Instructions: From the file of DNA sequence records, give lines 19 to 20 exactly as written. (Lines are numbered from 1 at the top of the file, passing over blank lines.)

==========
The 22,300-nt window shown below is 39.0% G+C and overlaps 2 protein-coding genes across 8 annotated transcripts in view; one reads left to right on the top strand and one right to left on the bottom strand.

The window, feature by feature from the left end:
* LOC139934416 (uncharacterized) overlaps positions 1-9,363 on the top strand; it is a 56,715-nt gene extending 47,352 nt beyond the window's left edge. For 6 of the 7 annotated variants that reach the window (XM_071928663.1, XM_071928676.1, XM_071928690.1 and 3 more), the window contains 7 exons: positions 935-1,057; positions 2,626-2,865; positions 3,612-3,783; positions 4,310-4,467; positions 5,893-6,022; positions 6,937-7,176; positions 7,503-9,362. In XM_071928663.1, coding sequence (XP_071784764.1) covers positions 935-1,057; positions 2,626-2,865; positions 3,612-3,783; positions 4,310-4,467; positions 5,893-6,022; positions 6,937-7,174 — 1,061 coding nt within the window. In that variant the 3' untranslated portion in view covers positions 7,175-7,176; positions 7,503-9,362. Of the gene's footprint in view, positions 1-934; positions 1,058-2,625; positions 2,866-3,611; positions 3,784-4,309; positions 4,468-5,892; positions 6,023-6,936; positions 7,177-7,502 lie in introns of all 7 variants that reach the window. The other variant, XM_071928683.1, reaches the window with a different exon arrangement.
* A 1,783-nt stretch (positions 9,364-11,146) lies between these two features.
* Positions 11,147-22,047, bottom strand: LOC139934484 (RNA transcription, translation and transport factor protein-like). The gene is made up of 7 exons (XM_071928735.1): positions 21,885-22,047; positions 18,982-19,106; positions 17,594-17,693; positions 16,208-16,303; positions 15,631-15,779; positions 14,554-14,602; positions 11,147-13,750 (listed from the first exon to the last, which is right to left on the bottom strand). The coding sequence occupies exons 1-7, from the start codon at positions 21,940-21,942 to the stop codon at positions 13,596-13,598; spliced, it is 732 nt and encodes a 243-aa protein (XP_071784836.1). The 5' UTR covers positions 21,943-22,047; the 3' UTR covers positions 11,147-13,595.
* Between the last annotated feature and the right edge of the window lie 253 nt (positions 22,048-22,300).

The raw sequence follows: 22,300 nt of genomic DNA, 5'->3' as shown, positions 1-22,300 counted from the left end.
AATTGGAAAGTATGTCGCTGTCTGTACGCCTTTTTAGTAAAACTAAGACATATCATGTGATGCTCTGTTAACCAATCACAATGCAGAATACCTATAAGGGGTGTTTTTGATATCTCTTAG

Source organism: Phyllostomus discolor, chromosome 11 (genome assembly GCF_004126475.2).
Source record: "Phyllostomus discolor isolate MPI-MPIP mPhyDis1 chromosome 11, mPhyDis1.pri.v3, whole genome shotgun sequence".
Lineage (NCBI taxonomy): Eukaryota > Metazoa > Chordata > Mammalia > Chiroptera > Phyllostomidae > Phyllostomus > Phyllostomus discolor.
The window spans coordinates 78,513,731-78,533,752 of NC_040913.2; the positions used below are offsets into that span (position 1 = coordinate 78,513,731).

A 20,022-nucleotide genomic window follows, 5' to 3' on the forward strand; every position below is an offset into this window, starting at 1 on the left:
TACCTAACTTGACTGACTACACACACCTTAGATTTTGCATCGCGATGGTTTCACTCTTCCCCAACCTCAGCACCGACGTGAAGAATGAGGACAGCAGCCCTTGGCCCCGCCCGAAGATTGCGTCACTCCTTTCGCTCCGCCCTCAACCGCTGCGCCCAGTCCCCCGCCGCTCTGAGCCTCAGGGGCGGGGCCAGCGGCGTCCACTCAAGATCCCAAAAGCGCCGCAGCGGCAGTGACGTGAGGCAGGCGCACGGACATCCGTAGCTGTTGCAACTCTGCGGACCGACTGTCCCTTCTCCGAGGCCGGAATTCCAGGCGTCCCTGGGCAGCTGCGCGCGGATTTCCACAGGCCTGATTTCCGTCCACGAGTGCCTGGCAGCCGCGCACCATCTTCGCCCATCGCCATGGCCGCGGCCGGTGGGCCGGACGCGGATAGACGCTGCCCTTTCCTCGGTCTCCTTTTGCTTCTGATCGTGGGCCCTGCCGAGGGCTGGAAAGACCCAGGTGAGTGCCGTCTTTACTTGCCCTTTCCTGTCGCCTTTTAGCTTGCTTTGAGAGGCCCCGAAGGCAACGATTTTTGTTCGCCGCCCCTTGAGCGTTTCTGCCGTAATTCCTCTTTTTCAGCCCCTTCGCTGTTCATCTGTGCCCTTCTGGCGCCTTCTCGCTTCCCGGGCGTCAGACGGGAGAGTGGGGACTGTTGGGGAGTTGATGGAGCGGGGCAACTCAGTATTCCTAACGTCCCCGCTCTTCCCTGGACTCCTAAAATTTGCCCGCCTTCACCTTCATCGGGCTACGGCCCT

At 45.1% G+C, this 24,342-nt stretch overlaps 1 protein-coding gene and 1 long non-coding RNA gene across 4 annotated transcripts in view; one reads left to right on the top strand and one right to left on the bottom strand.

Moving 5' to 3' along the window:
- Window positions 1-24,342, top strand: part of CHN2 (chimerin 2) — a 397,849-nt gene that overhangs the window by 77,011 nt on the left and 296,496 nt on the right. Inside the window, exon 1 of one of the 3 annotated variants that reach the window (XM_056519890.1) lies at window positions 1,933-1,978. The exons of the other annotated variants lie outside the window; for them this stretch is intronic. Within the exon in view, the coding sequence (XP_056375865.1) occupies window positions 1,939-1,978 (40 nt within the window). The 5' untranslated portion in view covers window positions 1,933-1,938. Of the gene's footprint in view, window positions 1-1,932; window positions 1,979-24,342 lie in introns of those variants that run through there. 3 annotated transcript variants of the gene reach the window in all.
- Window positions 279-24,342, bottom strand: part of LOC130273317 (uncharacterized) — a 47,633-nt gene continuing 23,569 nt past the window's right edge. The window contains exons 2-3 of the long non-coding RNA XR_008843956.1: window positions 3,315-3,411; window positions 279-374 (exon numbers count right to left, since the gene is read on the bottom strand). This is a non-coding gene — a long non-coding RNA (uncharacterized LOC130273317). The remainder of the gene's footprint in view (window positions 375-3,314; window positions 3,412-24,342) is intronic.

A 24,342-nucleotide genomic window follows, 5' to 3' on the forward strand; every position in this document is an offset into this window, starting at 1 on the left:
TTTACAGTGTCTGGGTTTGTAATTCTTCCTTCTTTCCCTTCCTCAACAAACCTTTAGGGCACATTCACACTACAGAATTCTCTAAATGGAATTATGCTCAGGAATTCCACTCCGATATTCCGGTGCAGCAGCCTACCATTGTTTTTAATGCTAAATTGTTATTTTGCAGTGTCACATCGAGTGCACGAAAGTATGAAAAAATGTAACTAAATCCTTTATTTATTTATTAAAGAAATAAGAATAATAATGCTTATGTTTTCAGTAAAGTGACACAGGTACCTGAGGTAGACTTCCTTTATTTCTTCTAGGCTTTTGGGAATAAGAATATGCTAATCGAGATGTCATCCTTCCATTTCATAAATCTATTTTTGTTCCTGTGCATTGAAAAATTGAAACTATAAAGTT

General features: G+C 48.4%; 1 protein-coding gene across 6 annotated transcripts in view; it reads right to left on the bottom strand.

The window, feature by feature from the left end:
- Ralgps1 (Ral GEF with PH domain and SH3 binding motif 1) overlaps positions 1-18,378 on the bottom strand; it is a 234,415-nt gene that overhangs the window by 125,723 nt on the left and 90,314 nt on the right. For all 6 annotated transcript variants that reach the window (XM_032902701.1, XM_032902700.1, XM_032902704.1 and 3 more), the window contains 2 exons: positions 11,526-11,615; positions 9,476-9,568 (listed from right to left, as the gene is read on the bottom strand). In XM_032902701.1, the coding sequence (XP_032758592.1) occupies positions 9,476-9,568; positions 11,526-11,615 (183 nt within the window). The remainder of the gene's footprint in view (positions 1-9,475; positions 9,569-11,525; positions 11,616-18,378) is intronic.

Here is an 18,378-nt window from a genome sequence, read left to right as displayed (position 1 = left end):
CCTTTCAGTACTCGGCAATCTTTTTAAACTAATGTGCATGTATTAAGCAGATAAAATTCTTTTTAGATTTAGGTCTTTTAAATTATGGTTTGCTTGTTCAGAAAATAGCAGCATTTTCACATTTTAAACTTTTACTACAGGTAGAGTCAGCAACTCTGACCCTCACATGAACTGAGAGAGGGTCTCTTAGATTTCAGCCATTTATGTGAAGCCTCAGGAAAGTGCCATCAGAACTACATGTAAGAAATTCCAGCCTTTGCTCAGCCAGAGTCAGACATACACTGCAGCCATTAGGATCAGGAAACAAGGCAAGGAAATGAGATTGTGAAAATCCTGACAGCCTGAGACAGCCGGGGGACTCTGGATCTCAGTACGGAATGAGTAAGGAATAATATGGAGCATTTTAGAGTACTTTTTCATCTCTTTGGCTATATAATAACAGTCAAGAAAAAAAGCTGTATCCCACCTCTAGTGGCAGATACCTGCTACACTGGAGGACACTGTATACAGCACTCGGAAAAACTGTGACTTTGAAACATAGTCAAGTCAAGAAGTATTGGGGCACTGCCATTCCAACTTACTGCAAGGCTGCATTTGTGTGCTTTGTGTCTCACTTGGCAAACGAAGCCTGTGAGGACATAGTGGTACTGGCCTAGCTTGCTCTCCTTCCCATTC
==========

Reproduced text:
A 24,342-nucleotide genomic window follows, 5' to 3' on the forward strand; every position in this document is an offset into this window, starting at 1 on the left:
TTTACAGTGTCTGGGTTTGTAATTCTTCCTTCTTTCCCTTCCTCAACAAACCTTTAGGGCACATTCACACTACAGAATTCTCTAAATGGAATTATGCTCAGGAATTCCACTCCGATATTCCGGTGCAGCAGCCTACCATTGTTTTTAATGCTAAATTGTTATTTTGCAGTGTCACATCGAGTGCACGAAAGTATGAAAAAATGTAACTAAATCCTTTATTTATTTATTAAAGAAATAAGAATAATAATGCTTATGTTTTCAGTAAAGTGACACAGGTACCTGAGGTAGACTTCCTTTATTTCTTCTAGGCTTTTGGGAATAAGAATATGCTAATCGAGATGTCATCCTTCCATTTCATAAATCTATTTTTGTTCCTGTGCATTGAAAAATTGAAACTATAAAGTT